If I couldn’t be Fanny, why not Sophonisba?

Independent on Sunday, 6 April 2014

Traditional British first names are dying out, but what’s interesting is the list of those at risk of extinction

It’s enough to give your average Ukip member a heart attack: traditional British first names are becoming extinct, according to a new study, which shows that some of the most popular names from a century ago are in danger of dying out. Girls’ names are more likely to disappear than boys’, apparently; they’re more at the whim of fashion, whereas quite a few families still think it’s important to keep the same names in the male line. Bloody patriarchy gets everywhere, I say.

Actually, what’s interesting is the list of names at risk of extinction. Horace, Hilda and Doris were among the most popular names in 1905 but, while they may be traditional, their origins are not very British at all. The first is Roman while Hilda is German and Doris is Greek, although I don’t think my auntie of that name was remotely connected to the Dorians, one of the tribes that inhabited Ancient Greece. I’m sure she didn’t have a clue that her name meant “Dorian woman”.

Other names that are no longer in fashion, according to Ancestry.co.uk, are Cecil, Norman and Edna – Roman, Anglo-German and Hebrew respectively. Names say a great deal about patterns of travel and immigration, and the influence of Viking and Norman incursions on “British” names is obvious. In the 18th and 19th centuries, the popularity of a classical education in English public schools was reflected in the number of upper-class children with Greek and Roman first names. Personally, I’ve always hankered after Sophonisba, a Latinisation of the name of a Carthaginian princess.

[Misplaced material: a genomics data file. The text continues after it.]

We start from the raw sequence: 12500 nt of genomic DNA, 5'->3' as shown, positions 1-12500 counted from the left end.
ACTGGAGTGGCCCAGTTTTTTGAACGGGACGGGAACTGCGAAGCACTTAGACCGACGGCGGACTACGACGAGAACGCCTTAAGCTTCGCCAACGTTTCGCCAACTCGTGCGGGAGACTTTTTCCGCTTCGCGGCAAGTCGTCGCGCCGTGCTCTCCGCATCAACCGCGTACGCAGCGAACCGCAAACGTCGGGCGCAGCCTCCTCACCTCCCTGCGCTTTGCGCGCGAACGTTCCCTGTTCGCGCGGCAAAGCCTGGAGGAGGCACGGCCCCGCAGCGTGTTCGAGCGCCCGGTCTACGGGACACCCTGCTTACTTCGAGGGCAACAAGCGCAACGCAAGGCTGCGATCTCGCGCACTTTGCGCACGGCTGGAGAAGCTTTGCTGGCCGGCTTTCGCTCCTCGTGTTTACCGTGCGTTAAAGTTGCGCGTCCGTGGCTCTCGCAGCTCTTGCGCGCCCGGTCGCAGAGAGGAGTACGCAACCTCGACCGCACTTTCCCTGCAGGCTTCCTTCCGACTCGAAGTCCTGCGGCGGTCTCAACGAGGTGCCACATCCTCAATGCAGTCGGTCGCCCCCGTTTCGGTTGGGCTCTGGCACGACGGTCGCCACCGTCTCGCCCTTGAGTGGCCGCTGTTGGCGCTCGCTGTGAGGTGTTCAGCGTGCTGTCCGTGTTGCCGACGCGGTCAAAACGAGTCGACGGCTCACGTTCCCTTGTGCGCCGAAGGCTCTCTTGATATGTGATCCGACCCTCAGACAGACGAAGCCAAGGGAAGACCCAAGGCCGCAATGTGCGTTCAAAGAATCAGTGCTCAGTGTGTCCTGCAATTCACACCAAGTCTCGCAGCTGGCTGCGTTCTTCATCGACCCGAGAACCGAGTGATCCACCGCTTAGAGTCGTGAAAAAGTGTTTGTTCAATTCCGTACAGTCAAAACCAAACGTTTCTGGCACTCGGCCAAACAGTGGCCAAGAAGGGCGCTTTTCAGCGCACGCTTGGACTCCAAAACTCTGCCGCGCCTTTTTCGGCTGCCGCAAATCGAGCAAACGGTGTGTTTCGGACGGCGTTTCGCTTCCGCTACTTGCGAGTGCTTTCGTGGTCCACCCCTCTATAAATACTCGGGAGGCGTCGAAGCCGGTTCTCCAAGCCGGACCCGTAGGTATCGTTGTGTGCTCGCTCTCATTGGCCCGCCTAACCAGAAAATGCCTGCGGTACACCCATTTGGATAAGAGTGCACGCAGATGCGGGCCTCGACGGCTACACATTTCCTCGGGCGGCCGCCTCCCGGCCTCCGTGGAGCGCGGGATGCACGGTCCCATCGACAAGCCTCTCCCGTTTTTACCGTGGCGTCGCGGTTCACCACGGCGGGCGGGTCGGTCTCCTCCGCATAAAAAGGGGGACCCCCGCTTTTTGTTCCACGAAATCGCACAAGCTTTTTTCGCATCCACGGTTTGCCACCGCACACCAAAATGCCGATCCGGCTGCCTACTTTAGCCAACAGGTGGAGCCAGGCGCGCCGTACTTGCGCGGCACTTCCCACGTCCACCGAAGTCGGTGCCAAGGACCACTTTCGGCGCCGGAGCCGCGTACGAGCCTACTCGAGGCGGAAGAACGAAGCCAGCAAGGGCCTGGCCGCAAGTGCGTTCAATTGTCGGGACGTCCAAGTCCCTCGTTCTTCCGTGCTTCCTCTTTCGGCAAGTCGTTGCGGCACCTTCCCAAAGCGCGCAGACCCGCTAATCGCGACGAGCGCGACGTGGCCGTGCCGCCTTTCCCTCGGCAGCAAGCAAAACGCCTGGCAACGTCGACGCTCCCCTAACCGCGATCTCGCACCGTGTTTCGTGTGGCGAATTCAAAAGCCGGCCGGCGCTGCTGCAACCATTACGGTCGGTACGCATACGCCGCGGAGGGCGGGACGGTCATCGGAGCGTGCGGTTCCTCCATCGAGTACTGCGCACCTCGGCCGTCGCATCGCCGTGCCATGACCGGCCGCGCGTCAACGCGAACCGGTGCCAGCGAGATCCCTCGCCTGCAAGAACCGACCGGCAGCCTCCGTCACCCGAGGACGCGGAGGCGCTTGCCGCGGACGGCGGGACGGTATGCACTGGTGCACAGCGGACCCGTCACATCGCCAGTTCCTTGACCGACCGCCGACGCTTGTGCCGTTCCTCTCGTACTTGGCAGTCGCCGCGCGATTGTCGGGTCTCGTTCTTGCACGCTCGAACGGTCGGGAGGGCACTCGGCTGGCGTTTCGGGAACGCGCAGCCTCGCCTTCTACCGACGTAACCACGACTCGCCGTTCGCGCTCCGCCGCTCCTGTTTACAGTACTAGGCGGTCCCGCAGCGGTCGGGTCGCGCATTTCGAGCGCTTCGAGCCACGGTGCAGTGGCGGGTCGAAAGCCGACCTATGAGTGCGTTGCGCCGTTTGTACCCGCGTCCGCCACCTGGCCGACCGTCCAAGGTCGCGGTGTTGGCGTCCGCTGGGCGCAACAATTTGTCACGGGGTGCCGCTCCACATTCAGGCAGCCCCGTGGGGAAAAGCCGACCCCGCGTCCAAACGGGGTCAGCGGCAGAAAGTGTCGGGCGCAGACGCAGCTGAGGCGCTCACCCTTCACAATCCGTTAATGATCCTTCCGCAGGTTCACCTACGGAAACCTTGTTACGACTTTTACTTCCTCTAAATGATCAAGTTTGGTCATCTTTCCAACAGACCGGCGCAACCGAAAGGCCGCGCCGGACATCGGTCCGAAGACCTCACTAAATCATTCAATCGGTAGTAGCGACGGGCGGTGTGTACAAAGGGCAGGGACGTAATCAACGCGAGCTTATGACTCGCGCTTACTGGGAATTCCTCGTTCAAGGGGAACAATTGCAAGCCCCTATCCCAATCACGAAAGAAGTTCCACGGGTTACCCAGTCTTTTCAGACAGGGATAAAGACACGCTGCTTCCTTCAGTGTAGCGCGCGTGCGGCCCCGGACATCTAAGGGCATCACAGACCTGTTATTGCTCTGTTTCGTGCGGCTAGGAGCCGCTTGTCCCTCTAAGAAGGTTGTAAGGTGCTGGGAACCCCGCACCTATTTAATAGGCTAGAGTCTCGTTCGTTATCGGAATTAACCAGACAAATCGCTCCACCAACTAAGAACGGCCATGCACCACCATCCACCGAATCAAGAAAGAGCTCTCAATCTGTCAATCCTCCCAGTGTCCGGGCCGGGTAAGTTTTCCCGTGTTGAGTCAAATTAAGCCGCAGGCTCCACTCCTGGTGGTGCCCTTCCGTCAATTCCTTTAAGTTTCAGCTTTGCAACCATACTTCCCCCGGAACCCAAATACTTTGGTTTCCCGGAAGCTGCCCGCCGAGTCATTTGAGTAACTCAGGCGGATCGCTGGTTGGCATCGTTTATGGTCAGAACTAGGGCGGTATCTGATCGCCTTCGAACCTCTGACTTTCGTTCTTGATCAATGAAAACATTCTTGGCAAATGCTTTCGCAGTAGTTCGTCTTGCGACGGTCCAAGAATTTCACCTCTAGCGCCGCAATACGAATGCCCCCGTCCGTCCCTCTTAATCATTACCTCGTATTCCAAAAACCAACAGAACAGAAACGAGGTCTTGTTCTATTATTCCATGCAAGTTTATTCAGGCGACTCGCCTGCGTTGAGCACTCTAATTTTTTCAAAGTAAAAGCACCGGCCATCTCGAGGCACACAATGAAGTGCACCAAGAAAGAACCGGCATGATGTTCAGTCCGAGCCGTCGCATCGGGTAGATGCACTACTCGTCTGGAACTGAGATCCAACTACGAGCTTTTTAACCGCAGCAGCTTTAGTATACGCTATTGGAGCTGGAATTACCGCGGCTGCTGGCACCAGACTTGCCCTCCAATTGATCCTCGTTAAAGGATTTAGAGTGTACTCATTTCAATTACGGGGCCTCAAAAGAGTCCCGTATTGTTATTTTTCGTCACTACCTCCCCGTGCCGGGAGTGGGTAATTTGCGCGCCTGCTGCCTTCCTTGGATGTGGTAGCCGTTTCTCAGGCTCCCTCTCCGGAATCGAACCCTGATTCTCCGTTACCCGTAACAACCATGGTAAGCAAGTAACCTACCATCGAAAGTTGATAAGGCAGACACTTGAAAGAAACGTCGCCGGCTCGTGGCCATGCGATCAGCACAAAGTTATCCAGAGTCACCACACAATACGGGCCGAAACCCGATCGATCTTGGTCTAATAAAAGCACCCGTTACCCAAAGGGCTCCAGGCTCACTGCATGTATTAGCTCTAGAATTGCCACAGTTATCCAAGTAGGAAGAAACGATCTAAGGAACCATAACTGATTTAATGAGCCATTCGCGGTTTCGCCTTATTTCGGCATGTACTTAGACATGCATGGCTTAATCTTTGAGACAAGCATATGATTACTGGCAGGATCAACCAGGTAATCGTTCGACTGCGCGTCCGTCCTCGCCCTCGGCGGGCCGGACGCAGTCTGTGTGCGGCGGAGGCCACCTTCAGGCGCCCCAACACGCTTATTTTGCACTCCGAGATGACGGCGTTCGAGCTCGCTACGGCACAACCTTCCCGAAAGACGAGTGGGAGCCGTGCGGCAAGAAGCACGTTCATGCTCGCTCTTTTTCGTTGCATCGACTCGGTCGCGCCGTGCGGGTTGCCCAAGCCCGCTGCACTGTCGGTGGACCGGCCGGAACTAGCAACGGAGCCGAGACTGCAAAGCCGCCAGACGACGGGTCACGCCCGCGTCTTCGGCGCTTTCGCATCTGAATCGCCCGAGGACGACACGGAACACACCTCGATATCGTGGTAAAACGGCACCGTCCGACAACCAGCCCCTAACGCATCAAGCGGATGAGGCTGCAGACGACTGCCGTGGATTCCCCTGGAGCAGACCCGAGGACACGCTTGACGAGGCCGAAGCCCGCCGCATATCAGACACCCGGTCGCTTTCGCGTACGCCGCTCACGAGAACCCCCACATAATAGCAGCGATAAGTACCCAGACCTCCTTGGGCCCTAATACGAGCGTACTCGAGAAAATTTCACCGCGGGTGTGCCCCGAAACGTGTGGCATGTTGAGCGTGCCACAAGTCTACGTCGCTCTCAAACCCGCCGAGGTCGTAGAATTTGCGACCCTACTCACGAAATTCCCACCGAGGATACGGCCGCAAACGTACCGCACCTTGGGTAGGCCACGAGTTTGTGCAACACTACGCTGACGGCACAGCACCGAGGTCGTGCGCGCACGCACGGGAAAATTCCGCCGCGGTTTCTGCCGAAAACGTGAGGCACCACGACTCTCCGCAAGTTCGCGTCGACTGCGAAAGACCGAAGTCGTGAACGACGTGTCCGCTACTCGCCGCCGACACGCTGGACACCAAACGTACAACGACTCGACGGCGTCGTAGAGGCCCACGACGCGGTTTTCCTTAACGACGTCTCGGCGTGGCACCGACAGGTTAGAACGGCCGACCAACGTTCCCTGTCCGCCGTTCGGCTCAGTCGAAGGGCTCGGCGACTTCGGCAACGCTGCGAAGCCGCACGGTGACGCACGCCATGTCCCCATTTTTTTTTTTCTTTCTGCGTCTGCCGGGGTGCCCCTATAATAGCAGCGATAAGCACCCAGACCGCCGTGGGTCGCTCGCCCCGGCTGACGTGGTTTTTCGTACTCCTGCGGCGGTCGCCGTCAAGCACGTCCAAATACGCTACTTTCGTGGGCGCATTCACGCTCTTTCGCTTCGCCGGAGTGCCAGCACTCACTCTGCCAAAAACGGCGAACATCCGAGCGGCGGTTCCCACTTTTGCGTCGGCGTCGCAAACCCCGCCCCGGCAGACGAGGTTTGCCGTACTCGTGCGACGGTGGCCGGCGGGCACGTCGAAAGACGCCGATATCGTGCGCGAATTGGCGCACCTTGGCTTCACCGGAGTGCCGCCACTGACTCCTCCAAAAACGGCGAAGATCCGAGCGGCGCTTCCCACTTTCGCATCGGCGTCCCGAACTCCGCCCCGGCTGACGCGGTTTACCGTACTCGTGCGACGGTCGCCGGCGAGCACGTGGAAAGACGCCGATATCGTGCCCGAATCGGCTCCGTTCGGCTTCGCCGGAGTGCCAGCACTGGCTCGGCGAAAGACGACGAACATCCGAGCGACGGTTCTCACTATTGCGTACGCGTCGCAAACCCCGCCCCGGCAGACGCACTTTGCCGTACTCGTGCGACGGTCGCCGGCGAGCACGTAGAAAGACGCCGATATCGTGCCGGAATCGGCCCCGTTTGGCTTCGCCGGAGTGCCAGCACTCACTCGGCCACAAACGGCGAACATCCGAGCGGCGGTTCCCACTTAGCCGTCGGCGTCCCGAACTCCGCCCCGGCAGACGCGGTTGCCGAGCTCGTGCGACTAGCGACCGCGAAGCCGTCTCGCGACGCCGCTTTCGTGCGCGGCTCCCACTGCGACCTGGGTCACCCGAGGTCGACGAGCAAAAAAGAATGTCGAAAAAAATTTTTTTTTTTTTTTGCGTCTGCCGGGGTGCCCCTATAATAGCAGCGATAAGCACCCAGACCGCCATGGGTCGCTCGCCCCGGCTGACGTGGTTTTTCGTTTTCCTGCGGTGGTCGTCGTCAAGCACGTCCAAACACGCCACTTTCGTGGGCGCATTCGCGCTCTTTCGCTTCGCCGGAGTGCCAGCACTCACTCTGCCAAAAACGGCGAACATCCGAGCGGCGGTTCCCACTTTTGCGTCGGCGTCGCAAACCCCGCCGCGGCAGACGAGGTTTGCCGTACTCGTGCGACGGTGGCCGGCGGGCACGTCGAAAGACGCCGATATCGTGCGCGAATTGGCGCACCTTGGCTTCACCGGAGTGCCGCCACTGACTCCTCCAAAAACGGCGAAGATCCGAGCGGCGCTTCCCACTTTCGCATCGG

Joan was not a common first name by the time I was born, although it had been popular in the 1920s and 1930s. My parents’ explanation – that they were expecting a boy and intended to call him Ian – has always baffled me. If Sophonisba was out of the question, I wouldn’t have minded Fanny – now virtually extinct, sadly – after one of my great-grandmothers. Her mother had an extraordinary first name, Deinas or Dinas, which I’ve never encountered anywhere else. The advantages of Joan, as far as I can see, are that there aren’t many of us (unlike Smith) and it’s impossible to shorten. No one has ever called me Jo, except by mistake, although I’ve had to see off a few attempts at Joanie.

Research suggests that shortened forms of first names are very popular, with Lexi replacing Alexandra and Sophie pushing out Sophia. We’re more informal these days and I’d like to think this reflects a deliberate blurring of class distinctions. But then I look at the top 10 girls’ names in 2012, compiled by the Office for National Statistics, and it’s like being slapped with a wet fish: no fewer than seven end with the letter “a”.

OK, I didn’t expect to find any Samiras yet. But there isn’t a single working-class name among all those little Amelias, Olivias and Jessicas.

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